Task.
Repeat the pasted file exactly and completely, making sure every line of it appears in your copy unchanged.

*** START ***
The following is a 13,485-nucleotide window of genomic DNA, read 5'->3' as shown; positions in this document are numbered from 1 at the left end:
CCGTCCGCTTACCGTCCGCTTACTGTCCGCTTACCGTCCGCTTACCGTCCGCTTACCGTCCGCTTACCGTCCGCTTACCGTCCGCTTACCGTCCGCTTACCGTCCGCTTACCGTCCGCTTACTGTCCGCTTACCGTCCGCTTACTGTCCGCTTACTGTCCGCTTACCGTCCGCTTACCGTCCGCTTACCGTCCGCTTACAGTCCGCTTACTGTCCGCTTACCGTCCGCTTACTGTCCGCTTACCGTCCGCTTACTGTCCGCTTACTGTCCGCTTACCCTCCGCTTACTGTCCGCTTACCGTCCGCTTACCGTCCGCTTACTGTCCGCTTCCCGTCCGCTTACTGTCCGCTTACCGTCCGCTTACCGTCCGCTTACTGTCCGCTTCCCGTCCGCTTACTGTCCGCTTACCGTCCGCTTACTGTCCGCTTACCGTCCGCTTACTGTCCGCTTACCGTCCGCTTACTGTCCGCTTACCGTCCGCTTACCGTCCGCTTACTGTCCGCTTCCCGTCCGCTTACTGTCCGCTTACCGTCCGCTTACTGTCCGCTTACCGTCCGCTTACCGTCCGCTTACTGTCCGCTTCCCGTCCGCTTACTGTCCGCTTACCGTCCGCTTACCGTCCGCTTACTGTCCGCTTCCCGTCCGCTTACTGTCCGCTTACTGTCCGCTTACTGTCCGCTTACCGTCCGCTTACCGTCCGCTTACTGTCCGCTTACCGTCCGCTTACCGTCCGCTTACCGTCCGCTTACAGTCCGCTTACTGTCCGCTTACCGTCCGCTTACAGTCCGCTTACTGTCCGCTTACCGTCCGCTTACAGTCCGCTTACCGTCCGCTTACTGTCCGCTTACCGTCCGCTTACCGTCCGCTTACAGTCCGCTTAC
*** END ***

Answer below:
The following is a 13,485-nucleotide window of genomic DNA, read 5'->3' as shown; positions in this document are numbered from 1 at the left end:
CCGTCCGCTTACCGTCCGCTTACTGTCCGCTTACCGTCCGCTTACCGTCCGCTTACCGTCCGCTTACCGTCCGCTTACCGTCCGCTTACCGTCCGCTTACCGTCCGCTTACCGTCCGCTTACTGTCCGCTTACCGTCCGCTTACTGTCCGCTTACTGTCCGCTTACCGTCCGCTTACCGTCCGCTTACCGTCCGCTTACAGTCCGCTTACTGTCCGCTTACCGTCCGCTTACTGTCCGCTTACCGTCCGCTTACTGTCCGCTTACTGTCCGCTTACCCTCCGCTTACTGTCCGCTTACCGTCCGCTTACCGTCCGCTTACTGTCCGCTTCCCGTCCGCTTACTGTCCGCTTACCGTCCGCTTACCGTCCGCTTACTGTCCGCTTCCCGTCCGCTTACTGTCCGCTTACCGTCCGCTTACTGTCCGCTTACCGTCCGCTTACTGTCCGCTTACCGTCCGCTTACTGTCCGCTTACCGTCCGCTTACCGTCCGCTTACTGTCCGCTTCCCGTCCGCTTACTGTCCGCTTACCGTCCGCTTACTGTCCGCTTACCGTCCGCTTACCGTCCGCTTACTGTCCGCTTCCCGTCCGCTTACTGTCCGCTTACCGTCCGCTTACCGTCCGCTTACTGTCCGCTTCCCGTCCGCTTACTGTCCGCTTACTGTCCGCTTACTGTCCGCTTACCGTCCGCTTACCGTCCGCTTACTGTCCGCTTACCGTCCGCTTACCGTCCGCTTACCGTCCGCTTACAGTCCGCTTACTGTCCGCTTACCGTCCGCTTACAGTCCGCTTACTGTCCGCTTACCGTCCGCTTACAGTCCGCTTACCGTCCGCTTACTGTCCGCTTACCGTCCGCTTACCGTCCGCTTACAGTCCGCTTAC